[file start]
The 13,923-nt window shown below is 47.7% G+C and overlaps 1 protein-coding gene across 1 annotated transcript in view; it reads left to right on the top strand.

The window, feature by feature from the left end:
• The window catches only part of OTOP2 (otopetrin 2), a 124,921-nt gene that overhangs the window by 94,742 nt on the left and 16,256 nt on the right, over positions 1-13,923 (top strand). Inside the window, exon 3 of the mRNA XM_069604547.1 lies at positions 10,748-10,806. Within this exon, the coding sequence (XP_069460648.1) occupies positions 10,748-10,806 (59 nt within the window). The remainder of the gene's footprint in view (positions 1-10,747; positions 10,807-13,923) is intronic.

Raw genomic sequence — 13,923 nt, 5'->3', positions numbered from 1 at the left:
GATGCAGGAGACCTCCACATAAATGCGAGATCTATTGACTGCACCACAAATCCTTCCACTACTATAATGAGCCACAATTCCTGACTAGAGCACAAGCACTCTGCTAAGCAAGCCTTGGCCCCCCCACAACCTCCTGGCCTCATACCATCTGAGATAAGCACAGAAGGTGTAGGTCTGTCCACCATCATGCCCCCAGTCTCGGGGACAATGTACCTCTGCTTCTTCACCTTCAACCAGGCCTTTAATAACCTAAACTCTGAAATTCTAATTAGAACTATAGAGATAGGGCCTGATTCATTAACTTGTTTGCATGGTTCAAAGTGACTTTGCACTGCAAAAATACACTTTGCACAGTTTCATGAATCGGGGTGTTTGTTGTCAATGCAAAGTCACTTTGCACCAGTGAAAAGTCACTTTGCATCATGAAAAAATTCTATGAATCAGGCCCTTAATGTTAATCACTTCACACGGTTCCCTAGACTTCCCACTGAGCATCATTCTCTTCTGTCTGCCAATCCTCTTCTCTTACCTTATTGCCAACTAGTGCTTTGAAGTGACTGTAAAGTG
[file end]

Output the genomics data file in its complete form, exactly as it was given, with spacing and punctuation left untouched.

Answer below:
The 13,923-nt window shown below is 47.7% G+C and overlaps 1 protein-coding gene across 1 annotated transcript in view; it reads left to right on the top strand.

The window, feature by feature from the left end:
• The window catches only part of OTOP2 (otopetrin 2), a 124,921-nt gene that overhangs the window by 94,742 nt on the left and 16,256 nt on the right, over positions 1-13,923 (top strand). Inside the window, exon 3 of the mRNA XM_069604547.1 lies at positions 10,748-10,806. Within this exon, the coding sequence (XP_069460648.1) occupies positions 10,748-10,806 (59 nt within the window). The remainder of the gene's footprint in view (positions 1-10,747; positions 10,807-13,923) is intronic.

Raw genomic sequence — 13,923 nt, 5'->3', positions numbered from 1 at the left:
GATGCAGGAGACCTCCACATAAATGCGAGATCTATTGACTGCACCACAAATCCTTCCACTACTATAATGAGCCACAATTCCTGACTAGAGCACAAGCACTCTGCTAAGCAAGCCTTGGCCCCCCCACAACCTCCTGGCCTCATACCATCTGAGATAAGCACAGAAGGTGTAGGTCTGTCCACCATCATGCCCCCAGTCTCGGGGACAATGTACCTCTGCTTCTTCACCTTCAACCAGGCCTTTAATAACCTAAACTCTGAAATTCTAATTAGAACTATAGAGATAGGGCCTGATTCATTAACTTGTTTGCATGGTTCAAAGTGACTTTGCACTGCAAAAATACACTTTGCACAGTTTCATGAATCGGGGTGTTTGTTGTCAATGCAAAGTCACTTTGCACCAGTGAAAAGTCACTTTGCATCATGAAAAAATTCTATGAATCAGGCCCTTAATGTTAATCACTTCACACGGTTCCCTAGACTTCCCACTGAGCATCATTCTCTTCTGTCTGCCAATCCTCTTCTCTTACCTTATTGCCAACTAGTGCTTTGAAGTGACTGTAAAGTG